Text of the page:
If controversy is needed to create interest, then the Dundalk International couldn’t have had a better start, 50 years ago. No, it wasn’t the race itself that was controversial, rather the treatment that had been meted out to one of the runners a few weeks earlier. This year’s renewal of the annual feature goes ahead at the local stadium next Thursday night.
Not Flashing had been the essence of consistency in the English Derby preliminaries, running a succession of good races for Co. Tyrone owner, Frank Cavlan. He made it to the semi-finals, and here maintained his good White City form, finishing third to qualify for the final.
However, much to the surprise of many, the Stewards held an inquiry into the running of the race. Surprise turned to dismay when it was announced Not Flashing had been suspended for fighting and wouldn’t be running in the final. His place in the line-up would go the dog that had finished fourth, Camira Flash.
The they're-out-to-get-us brigade among the Irish, not to mention the conspiracy theorists, had a field day - Camira Flash was owned by none other than the Duke of Edinburgh.
It got worse - or better, if you happened to be the Duke and his trainer, Randolph Singleton. Camira Flash won the final, at odds of 100/8.
If Not Flashing needed to be rehabilitated - hundreds, if not thousands, of London racegoers believed he didn't - Dundalk's Ramparts track on the August 15, 1968, was the place where he could do it. With PJ Carroll’s providing the financial backing, the race - given the title, The Major Extra Size International - had the Tyrone runner as its star attraction.
Among his rivals was the recent winner of the Dundealgan Trophy, Irish Glamour, and a dog trained by your writer at a kennel at the back of 21, McDermott's Terrace. Mex, coming in as second reserve, was owned in partnership by former Louth goalkeeper, Niall O'Neill, and Paddy Carroll, who would have been largely responsible for having PJ Carroll’s row in behind the International. Breeder was Brian Renaghan, from Haggardstown.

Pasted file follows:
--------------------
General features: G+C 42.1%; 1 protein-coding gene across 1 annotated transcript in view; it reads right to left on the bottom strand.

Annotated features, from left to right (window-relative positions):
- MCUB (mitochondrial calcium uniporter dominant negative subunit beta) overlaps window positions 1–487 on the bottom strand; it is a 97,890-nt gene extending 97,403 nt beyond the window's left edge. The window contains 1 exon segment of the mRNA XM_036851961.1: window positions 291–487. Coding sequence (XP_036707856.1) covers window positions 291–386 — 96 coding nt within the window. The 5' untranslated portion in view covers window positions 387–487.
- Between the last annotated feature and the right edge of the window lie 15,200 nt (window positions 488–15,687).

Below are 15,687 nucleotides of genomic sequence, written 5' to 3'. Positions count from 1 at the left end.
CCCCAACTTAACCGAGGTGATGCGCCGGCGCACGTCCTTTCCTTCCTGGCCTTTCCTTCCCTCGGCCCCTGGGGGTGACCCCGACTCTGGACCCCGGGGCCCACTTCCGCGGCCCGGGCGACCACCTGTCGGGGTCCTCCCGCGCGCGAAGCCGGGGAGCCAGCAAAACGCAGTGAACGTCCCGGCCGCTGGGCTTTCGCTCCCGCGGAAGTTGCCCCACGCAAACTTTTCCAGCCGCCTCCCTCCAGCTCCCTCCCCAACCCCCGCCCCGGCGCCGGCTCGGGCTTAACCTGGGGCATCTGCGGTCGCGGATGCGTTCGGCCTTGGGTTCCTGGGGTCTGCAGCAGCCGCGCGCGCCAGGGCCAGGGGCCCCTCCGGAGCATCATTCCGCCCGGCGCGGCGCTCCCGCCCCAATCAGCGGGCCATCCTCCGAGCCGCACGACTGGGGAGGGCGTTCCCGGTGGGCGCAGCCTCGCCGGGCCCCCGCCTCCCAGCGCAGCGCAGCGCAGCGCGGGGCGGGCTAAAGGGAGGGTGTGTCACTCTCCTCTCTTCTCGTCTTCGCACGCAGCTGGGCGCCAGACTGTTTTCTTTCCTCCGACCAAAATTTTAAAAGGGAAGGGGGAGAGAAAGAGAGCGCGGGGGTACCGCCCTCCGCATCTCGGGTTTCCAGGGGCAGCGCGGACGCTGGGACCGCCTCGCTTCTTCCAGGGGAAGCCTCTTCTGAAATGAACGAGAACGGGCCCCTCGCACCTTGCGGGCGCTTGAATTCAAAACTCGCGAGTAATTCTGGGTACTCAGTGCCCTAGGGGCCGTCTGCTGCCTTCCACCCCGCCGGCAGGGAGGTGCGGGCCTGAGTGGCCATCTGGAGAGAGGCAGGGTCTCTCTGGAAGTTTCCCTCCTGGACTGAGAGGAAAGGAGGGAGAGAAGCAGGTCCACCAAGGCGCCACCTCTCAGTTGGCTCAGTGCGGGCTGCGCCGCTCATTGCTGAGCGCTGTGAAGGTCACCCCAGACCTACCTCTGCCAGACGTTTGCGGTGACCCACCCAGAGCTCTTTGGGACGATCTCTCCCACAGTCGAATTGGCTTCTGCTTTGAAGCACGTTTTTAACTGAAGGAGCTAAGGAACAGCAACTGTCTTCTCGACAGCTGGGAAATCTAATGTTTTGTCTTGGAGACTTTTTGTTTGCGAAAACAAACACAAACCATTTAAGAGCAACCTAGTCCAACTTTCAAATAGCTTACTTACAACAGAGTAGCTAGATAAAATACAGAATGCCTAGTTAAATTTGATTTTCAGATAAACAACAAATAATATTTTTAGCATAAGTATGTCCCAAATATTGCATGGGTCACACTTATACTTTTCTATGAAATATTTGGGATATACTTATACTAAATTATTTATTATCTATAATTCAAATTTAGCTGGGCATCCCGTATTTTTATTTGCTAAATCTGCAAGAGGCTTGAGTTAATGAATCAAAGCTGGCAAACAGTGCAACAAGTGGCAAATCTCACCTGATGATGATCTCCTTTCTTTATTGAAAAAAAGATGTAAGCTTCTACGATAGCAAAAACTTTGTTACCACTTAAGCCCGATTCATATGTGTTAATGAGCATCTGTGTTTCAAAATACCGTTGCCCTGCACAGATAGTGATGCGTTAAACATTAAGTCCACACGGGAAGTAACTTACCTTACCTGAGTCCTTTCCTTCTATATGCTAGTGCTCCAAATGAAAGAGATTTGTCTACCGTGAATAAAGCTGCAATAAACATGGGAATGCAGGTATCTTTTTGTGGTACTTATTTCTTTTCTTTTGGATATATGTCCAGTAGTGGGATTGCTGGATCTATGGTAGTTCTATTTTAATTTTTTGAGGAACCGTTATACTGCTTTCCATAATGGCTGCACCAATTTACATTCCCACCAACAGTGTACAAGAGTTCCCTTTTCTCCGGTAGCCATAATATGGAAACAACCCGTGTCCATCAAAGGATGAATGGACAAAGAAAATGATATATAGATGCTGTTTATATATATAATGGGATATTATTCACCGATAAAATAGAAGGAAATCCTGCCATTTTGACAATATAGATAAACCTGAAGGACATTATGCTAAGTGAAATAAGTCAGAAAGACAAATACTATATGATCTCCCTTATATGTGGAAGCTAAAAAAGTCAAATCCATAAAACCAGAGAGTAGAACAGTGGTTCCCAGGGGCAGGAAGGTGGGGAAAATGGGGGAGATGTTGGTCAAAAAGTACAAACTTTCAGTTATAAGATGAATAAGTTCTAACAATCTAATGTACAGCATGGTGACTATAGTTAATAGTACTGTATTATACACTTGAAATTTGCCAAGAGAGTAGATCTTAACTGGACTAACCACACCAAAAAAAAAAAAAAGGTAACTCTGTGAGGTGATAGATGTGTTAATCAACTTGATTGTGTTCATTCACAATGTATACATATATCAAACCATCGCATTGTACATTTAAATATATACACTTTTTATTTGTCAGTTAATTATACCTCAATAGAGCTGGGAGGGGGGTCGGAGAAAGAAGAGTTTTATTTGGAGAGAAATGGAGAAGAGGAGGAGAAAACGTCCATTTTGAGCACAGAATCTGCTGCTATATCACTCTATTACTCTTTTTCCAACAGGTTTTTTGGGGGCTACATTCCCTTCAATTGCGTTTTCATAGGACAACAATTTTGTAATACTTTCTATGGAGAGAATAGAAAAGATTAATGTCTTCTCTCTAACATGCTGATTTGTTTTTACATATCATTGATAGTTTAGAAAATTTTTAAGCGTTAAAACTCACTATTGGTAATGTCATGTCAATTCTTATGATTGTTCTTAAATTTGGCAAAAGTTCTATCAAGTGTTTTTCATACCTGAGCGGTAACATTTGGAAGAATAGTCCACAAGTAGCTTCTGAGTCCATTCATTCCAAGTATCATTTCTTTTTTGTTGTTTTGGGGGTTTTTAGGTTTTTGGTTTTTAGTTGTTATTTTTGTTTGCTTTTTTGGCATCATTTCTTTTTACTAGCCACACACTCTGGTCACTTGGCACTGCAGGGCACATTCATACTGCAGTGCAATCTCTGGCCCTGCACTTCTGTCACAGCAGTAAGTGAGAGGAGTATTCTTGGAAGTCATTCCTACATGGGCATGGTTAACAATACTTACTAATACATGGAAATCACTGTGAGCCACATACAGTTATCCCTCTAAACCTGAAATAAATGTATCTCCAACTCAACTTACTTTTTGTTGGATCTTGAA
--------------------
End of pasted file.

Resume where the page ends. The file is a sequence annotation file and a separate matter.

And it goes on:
Mex, a 33/1 shot, was no match for Not Flashing, and for that matter neither were any of the others. Cavlan's dog skated up, gaining some compensation for his unwarranted dismissal from the Derby final. He ran as ‘clean as a whistle’, turning his head for the only time when legendary photographer, Kevin McArdle, wanted him to look towards the camera.
The International, marketed for years afterwards as the world's richest single championship, was up and running, and except for the four-year period at the beginning of this century, when there was no racing in town, has been the highlight on the local track’s schedule.
It’s been contested by the fastest dogs in this country and the next in its half-century, some of them scoring, others filling only minor places. There has also been mishaps; twice the hare came to an unscheduled halt, leading to a re-run.
English and Irish Derby winners figure on the roll of honour. Mutt's Silver, a winner at White City, and Hit The Lid, Farloe Melody and Jaytee Jet, who collected their Derby titles at Wimbledon, completed the cross-Channel double. They would almost certainly have been joined by the great Westmead Hawk - twice a winner at Wimbledon - had the Nick Savva-trained dog not been withdrawn, due to dehydration, just before the off in the 2005 International.
More Irish Derby winners have tasted defeat than won at Dundalk. Just two dogs, the Ger McKenna-trained Bashful Man and Cooladine Super, have completed the double, while among those that didn't are College Causeway, Ballymac Matt, Razldazl George, Good News and Lively Band.
The latter, however, would have to be considered a most unlucky loser in the 1974 race, run at The Ramparts.
Two lengths ahead rounding the first bend, the Jack Murphy-trained Shelbourne Park champion was, like the rest of the field, brought to a stop when the hare ground to a sudden halt. His owner, Cyril Scotland, gamely agreed to let the dog take his chance in the re-run; but the fawn had nothing left to offer.
County Monaghan has housed two winners. Forty-eight years ago, Jemmy John won for the noted Jones kennel, just outside Carrickmacross, and there was great local rejoicing when Quail Hollow took the 2012 renewal for the Clonmel-born, Castleblay- ney-based Kieran Lonergan.
Quail Hollow was trained by Mullingar’s Francie Murray, who was also responsible for the only County Louth-owned winner, Hunday Dook. This 1978 scorer ran for Brian McElholm, at the time a Kilkerley-based publican.